By Mike Stallard, Douglas McLachlan, and David Gunn

I can never hate the man who should receive a lot of credit for my coming to Christ. Over the years I have disagreed with Dr. Graham on many things he has said and practiced. I believe differently about the details, and I do things in church work differently than Dr. Graham. But I have never come to a place where it seems okay for me to vilify him as I have seen others do over the years.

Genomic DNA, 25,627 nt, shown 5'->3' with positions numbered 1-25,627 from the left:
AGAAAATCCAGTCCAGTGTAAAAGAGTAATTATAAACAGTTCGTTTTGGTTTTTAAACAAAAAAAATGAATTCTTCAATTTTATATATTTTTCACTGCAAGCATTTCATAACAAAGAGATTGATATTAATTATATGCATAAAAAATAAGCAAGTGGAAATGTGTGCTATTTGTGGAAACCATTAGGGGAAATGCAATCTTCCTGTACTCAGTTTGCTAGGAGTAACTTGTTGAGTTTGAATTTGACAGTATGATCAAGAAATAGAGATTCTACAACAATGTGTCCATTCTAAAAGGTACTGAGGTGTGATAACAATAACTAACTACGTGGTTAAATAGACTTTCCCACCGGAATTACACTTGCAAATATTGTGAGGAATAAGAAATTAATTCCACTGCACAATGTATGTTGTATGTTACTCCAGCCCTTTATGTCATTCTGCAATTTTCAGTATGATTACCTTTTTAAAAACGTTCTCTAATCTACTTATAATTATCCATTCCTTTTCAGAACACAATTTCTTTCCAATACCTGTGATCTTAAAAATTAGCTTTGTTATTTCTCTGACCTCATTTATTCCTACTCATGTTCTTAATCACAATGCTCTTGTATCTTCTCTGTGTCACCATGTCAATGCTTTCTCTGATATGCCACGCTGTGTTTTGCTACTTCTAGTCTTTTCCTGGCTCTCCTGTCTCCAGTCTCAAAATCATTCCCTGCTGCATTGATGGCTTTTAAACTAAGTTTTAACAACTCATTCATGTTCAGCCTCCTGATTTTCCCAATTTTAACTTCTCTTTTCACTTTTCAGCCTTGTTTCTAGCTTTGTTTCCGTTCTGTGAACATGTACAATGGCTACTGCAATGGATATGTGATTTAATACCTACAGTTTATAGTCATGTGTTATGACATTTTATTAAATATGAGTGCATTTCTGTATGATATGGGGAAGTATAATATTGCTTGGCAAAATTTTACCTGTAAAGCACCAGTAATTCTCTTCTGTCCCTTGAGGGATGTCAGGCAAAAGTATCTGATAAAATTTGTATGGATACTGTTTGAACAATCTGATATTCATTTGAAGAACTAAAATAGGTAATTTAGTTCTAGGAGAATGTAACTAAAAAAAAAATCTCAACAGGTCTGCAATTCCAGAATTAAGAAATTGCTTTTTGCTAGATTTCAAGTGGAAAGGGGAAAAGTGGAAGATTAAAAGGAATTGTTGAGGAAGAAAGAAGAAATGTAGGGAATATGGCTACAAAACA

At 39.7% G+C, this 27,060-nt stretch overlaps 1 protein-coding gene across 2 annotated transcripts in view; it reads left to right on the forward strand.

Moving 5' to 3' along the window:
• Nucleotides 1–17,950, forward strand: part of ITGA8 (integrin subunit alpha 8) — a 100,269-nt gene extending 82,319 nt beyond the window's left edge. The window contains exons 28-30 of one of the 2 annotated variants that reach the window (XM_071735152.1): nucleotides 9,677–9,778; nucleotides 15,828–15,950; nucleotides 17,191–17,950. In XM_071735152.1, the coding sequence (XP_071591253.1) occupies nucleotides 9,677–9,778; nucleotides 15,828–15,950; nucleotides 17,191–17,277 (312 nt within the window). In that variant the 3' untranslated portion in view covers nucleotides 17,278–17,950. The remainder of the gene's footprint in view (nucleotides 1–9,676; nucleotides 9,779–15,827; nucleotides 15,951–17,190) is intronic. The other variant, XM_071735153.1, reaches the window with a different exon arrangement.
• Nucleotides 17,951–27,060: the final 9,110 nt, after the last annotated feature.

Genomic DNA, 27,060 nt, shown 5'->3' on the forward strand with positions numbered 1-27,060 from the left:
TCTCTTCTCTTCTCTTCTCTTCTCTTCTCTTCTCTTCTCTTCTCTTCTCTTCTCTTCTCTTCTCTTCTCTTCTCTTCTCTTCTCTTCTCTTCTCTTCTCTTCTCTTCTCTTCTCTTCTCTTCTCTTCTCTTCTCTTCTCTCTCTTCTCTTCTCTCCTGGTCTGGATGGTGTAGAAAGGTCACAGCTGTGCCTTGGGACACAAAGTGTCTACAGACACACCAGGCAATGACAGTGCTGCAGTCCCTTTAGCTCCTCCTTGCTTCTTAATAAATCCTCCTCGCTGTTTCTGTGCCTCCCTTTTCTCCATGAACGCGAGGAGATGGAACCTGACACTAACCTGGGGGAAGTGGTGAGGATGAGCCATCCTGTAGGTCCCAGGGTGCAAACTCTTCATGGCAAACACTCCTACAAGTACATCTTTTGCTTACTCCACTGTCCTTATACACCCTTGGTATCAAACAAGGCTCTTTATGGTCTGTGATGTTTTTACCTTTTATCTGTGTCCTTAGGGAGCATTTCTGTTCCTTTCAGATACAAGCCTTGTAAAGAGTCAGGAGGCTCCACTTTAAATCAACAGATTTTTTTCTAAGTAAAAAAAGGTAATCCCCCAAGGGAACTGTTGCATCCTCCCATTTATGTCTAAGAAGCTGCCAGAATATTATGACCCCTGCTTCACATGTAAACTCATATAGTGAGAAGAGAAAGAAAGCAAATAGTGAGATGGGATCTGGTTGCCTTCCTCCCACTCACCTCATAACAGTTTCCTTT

In the late 1960s and early 1970s, he was the only preacher I would give serious attention to. I do not know why that is the case. But when Billy Graham came on television, I was riveted. His message forced me to confront my own inner shortcomings or sins and to consider a remedy. During that time I had been under the delusion that by mustering up enough good efforts I could somehow overcome my faults and earn credit with God. The message I heard was that Jesus died on the cross to pay the penalty for my sin. I simply had to accept what God had done through Jesus on my behalf. This claim rolled around in my mind during my high school and college years, although I did not act upon it right away.